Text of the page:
My internship has not so much influenced, or changed, my thoughts about what I want to do for a career, but has made me really reflect on who I am as a person. What are my morals? What are my goals for myself? And as long as I have a strong sense of self, I will be able to succeed in anything I choose to do. That sense of mind will help me both with school and my career.

Without everyone here at SDAFF, I would not be where I am today. They all welcomed me with open arms and am glad to be a part of the family. Special thanks to Phil, Amy, and Lee Ann! I am so thankful for the support and friendship that you have given me. I can’t wait to continue my journey and friendship with SDAFF ~


Friday, May 18, 2012

What A Certain Journey Has Taught Me

Yesterday was a near perfect day in the community of City Heights. The sun was out, there was a near perfect breeze graciously appearing to cut into the heat, and there were six smart, mature, amazing girls who were continuing a journey that started when they first arrived in the United States.

When the San Diego Asian Film Foundation (SDAFF) first announced that it would be working with AjA project, Sun and Moon Vision  Productions, Survivors of Torture International, and the International Rescue Committee to give refugee students a chance to further explore their skills in photography to include video creation, I thought that it would be a great opportunity to continue doing good work through SDAFF. What I found was a program that has actually taught me more than I could ever imagine.

Every Thursday since February, I have, along with a representative/instructor from AjA project, a mental health clinician, and a couple of volunteers venture into the "refugee capital of the US" and take a classroom at Crawford High School and work with these kids to create their journey on video and to give audiences a glimpse into what their life is like here.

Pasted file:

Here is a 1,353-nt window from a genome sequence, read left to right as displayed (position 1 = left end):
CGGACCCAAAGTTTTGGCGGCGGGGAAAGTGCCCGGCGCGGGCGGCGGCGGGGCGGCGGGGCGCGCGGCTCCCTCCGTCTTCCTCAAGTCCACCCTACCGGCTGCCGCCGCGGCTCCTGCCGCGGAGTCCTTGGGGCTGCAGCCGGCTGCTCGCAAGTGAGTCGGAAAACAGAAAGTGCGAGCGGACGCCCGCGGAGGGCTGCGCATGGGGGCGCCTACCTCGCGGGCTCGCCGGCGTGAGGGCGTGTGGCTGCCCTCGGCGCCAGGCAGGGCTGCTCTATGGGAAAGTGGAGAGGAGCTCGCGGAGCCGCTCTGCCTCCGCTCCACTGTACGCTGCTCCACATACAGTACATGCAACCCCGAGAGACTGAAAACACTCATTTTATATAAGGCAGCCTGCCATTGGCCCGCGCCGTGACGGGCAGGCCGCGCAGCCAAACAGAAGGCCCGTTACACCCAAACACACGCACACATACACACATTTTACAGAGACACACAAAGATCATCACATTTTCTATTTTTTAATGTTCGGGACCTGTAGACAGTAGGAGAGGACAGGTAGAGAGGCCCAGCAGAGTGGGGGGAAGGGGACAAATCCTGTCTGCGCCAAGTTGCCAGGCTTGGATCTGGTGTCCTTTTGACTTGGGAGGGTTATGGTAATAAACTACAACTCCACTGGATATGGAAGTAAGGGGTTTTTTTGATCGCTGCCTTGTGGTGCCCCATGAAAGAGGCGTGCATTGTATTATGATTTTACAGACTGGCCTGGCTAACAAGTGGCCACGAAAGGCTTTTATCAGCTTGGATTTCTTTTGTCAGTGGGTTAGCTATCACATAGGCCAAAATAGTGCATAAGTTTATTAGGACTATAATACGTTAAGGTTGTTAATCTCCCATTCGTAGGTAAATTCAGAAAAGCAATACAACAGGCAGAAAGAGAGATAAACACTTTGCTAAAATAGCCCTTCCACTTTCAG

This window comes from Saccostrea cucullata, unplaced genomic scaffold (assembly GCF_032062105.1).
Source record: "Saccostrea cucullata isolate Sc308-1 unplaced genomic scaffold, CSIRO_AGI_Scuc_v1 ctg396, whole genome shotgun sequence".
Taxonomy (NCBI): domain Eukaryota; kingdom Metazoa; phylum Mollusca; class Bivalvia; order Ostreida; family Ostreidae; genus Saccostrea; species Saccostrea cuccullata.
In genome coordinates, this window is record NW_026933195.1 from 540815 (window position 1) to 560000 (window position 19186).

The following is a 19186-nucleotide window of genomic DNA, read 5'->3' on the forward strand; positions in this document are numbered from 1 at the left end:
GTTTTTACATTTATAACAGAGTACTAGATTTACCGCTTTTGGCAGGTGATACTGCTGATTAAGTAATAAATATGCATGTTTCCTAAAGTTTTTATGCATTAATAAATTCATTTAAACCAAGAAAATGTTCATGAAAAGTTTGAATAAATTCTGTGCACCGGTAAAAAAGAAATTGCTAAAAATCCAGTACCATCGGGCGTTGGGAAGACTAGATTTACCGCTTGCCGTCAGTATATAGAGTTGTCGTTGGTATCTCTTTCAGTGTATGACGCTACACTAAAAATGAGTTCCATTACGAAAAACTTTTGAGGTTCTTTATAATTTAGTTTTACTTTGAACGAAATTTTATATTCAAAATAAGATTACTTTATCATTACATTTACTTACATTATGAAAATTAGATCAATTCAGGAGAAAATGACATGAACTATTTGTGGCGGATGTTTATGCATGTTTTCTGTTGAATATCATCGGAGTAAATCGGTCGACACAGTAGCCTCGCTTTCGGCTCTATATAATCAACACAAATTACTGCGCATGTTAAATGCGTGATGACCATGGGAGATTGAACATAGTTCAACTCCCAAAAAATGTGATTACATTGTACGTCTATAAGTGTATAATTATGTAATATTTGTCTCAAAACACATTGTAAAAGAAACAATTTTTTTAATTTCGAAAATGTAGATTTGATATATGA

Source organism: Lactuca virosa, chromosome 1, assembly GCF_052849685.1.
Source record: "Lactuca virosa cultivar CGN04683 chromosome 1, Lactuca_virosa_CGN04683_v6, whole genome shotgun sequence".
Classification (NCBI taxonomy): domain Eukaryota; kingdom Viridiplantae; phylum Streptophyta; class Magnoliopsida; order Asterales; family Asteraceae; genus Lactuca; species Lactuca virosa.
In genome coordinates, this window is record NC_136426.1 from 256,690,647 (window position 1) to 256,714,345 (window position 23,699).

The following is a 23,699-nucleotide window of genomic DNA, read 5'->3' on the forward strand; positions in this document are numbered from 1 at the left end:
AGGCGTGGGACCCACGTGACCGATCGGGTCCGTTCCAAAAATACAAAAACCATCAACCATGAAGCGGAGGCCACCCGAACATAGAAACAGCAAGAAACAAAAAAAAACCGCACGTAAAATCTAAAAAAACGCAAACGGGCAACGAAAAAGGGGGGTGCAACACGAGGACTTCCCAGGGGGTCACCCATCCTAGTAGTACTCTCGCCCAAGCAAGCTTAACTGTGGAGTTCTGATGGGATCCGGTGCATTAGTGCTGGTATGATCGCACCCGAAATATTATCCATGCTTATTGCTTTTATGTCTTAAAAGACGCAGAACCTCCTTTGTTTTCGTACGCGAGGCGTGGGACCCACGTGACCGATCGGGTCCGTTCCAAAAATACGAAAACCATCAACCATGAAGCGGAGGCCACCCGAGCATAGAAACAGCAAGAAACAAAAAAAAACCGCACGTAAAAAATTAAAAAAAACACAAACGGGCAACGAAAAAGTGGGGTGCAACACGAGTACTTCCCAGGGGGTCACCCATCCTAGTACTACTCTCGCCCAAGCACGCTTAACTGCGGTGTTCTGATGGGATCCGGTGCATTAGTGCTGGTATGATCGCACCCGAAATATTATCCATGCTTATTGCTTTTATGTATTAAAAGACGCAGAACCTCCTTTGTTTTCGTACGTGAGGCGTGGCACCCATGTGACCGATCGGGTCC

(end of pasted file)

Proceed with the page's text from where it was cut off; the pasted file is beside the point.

What I have learned is that the process is actually more important than the result, especially when it comes to teaching new skills to young people. Granted, I am confident that we will have a great short film to show audiences and that there will be a new-found appreciation and knowledge of the refugee community in San Diego. More important than that result however, is the process of turning very shy young people who come from war ravaged countries in Africa and Asia into brave storytellers who are proud of their journey here and their culture. Another amazing find is how well they worked together, even if they were from different nations and cultures. This cross-cultural learning is an invaluable component of the Reel Voices Journey Program.

From poetry, to storyboards, and photos/video, these young people have found new ways to communicate their experience from their old home to new home. We may have taught these kids the basics in media making, but for me personally, their spirit, honesty, and open hearts made this experience one of the most memorable in my life. I am forever thankful to our staff/volunteers Kathy, Trish, Ashleigh, Emily, Ana (both of them, sorry inside joke), the staff at Crawford High, and of course the amazing students that have given me a true gift: their stories.
For more info on Reel Voices Journey click here, and keep an eye out for updates!